Bud Selig Reportedly Set to Announce Retirement as MLB Commissio - KYTX CBS 19 Tyler Longview News Weather Sports

Bud Selig Reportedly Set to Announce Retirement as MLB Commissioner

(CNN) - Bud Selig has been Major League Baseball's commissioner since 1992, but his term will reportedly come to an end following the 2014 season. The former owner of the Milwaukee Brewers is expected to officially announce his retirement Wednesday, according to the Daily News.

More specifically, Jon Heyman of CBS Sports is reporting that Selig's retirement will begin in January of 2015.

This isn't the first time that Selig has attempted to retire as he was convinced to sign extensions on two previous occasions, according to Tom Haudricourt of the Milwaukee Journal Sentinel, but he has finally decided to call it quits for good.

Although it isn't yet known who the league's next commissioner will be, he will be stationed in the central New York office, according to Bob Nightengale of USA TODAY.

Selig's tenure as commissioner has been an interesting one, as the landscape of baseball has changed constantly. The performance-enhancing drugs era ballooned under Selig's watch, but he has taken huge steps toward curtailing the issue in recent years, with the MLB now boasting what is arguably the most stringent PED policy in professional sports.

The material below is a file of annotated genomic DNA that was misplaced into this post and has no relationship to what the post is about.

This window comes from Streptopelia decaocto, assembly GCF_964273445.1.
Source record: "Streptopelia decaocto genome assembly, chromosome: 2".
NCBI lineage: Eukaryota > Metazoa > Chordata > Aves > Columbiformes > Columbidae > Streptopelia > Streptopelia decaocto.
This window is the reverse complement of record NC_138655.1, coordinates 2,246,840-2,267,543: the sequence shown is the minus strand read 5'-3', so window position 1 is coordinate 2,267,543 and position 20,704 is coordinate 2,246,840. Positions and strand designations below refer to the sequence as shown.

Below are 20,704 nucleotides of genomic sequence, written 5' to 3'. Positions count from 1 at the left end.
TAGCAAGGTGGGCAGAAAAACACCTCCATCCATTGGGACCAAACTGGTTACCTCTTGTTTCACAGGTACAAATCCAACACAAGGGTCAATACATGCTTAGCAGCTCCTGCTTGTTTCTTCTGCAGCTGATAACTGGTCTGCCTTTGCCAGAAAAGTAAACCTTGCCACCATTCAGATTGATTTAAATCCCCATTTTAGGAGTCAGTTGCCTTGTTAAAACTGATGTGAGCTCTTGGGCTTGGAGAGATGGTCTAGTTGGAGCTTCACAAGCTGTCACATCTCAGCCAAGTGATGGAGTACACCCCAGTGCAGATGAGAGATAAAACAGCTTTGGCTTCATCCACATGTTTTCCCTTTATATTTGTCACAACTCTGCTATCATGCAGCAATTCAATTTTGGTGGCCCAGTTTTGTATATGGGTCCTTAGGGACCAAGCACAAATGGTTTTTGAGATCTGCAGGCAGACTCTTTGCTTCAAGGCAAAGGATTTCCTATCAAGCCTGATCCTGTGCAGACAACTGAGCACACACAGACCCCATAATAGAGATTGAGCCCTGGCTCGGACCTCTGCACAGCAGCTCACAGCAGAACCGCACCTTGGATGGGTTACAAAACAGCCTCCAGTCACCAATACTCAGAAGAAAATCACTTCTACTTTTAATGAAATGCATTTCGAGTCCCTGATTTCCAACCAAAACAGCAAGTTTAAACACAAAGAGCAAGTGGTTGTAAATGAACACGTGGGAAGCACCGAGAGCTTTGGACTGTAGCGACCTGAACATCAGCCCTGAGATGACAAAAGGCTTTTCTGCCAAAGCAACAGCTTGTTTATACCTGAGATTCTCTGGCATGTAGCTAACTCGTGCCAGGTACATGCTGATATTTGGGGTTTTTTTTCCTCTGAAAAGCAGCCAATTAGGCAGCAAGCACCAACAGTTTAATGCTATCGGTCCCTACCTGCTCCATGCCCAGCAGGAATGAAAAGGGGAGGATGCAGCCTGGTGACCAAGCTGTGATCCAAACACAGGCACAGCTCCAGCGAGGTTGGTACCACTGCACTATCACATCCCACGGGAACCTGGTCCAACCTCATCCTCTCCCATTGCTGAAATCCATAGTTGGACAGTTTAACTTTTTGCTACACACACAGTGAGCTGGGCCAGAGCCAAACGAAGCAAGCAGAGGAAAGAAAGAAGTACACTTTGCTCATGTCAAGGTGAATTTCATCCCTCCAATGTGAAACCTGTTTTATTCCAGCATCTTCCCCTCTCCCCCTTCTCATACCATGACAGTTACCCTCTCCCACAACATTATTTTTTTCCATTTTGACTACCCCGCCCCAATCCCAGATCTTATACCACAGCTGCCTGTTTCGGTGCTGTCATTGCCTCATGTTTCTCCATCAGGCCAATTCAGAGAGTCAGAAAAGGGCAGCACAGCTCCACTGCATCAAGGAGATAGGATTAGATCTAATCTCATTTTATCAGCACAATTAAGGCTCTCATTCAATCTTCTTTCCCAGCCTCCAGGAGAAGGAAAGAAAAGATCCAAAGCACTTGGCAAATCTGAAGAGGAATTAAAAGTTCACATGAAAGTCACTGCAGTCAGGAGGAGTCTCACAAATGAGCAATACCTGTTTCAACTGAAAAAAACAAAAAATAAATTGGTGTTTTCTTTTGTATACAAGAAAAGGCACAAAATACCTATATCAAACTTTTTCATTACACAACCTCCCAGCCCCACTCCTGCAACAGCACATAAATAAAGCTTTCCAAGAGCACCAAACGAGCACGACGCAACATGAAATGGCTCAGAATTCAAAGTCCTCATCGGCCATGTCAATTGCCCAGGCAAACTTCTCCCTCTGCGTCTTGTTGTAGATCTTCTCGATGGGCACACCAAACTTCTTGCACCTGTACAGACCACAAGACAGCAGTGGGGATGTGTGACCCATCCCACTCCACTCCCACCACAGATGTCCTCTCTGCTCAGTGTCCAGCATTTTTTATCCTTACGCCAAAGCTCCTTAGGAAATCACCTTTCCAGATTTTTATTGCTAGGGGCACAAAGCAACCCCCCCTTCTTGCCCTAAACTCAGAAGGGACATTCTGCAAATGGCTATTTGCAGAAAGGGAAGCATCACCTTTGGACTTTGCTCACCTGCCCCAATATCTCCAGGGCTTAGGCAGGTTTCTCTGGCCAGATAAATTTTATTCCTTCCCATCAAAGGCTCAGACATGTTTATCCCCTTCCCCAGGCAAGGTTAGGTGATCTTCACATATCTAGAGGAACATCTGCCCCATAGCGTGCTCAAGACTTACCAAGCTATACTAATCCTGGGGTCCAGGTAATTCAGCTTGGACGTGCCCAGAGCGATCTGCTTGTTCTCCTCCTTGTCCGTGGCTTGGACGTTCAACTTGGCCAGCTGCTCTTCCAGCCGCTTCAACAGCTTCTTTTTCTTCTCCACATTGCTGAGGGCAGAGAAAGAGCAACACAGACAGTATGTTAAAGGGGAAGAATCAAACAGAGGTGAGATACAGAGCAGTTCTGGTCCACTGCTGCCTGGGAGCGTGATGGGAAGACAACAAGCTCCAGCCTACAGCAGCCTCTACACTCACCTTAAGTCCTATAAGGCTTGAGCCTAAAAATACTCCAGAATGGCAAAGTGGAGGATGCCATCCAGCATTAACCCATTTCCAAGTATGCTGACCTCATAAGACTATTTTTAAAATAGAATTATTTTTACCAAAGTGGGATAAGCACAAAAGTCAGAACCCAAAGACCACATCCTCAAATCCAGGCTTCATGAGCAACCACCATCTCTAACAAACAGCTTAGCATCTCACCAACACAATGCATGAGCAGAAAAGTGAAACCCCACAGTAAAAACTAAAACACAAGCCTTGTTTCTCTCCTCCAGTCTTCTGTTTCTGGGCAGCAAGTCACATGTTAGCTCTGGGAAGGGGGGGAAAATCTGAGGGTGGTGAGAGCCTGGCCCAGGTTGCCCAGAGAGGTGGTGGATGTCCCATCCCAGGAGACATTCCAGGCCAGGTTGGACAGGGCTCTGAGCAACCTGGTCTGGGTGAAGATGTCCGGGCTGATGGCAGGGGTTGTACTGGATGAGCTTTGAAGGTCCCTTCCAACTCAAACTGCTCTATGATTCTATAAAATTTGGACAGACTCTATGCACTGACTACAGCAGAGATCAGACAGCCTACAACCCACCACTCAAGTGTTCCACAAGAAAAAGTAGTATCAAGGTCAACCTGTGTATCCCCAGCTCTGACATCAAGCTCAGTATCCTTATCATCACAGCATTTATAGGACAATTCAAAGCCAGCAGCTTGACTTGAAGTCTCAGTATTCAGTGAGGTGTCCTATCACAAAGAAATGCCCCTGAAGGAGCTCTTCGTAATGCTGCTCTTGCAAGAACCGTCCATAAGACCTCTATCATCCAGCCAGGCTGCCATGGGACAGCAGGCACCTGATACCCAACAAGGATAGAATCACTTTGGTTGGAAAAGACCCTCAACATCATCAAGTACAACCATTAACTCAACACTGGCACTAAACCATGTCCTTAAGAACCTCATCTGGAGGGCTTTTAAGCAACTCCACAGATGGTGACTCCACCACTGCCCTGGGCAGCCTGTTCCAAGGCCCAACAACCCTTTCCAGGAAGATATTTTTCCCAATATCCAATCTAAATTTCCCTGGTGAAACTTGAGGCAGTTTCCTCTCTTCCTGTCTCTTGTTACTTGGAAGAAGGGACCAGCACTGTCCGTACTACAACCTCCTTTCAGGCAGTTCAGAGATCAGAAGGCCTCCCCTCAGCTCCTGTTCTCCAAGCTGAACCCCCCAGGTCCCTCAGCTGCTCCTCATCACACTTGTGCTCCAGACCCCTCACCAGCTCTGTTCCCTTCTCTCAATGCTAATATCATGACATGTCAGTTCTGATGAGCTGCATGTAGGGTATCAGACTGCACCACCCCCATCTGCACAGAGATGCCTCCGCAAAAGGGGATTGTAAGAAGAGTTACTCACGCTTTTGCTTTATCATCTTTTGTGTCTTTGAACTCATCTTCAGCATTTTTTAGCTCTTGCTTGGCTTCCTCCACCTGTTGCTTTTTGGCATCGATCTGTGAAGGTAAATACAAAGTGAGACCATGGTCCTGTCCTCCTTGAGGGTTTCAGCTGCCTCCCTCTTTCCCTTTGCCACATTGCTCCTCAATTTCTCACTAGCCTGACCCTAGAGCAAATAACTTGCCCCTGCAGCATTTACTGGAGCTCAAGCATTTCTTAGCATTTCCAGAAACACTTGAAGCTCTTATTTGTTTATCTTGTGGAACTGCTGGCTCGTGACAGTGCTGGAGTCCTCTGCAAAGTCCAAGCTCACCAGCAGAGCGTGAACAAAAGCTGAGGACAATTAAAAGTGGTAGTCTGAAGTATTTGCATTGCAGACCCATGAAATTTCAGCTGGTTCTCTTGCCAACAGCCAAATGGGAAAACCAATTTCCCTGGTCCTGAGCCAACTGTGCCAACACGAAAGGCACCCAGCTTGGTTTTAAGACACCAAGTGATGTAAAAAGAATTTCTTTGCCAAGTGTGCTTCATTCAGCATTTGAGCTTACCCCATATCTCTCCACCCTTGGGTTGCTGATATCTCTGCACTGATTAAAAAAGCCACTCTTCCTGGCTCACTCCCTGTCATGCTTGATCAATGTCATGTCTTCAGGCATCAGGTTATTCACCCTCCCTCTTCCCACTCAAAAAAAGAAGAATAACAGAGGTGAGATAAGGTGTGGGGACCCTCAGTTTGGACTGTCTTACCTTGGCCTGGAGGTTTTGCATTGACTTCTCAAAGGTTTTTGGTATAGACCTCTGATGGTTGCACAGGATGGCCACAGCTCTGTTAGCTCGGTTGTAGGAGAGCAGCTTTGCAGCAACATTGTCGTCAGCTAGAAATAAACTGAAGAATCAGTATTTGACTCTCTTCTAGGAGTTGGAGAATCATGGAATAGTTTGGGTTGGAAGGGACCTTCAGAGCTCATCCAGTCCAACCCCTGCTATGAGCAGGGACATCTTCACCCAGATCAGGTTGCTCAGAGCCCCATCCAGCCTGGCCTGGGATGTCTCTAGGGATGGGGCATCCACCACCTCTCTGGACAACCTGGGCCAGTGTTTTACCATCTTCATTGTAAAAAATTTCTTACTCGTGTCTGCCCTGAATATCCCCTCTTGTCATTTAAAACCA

He also instituted the wild card in 1994, and while there was initially some resistance from purists, it has become an accepted part of the game. Selig even added one wild card in each league last year, and time will tell if that is ultimately as successful as the initial advent.

In addition to the wild card, Selig pushed through interleague play in 1997. That was yet another decision that was initially met with criticism, but it helped create new rivalries and provided fans with matchups that they had never seen before.

Interleague play is now a staple. The Houston Astros' move to the American League this season has ensured that an interleague series is in play at all times, so Selig's creation is here to stay.

Perhaps Selig's biggest success as commissioner came on the business side of things. During his term, he made Major League Baseball a multi-billion-dollar industry

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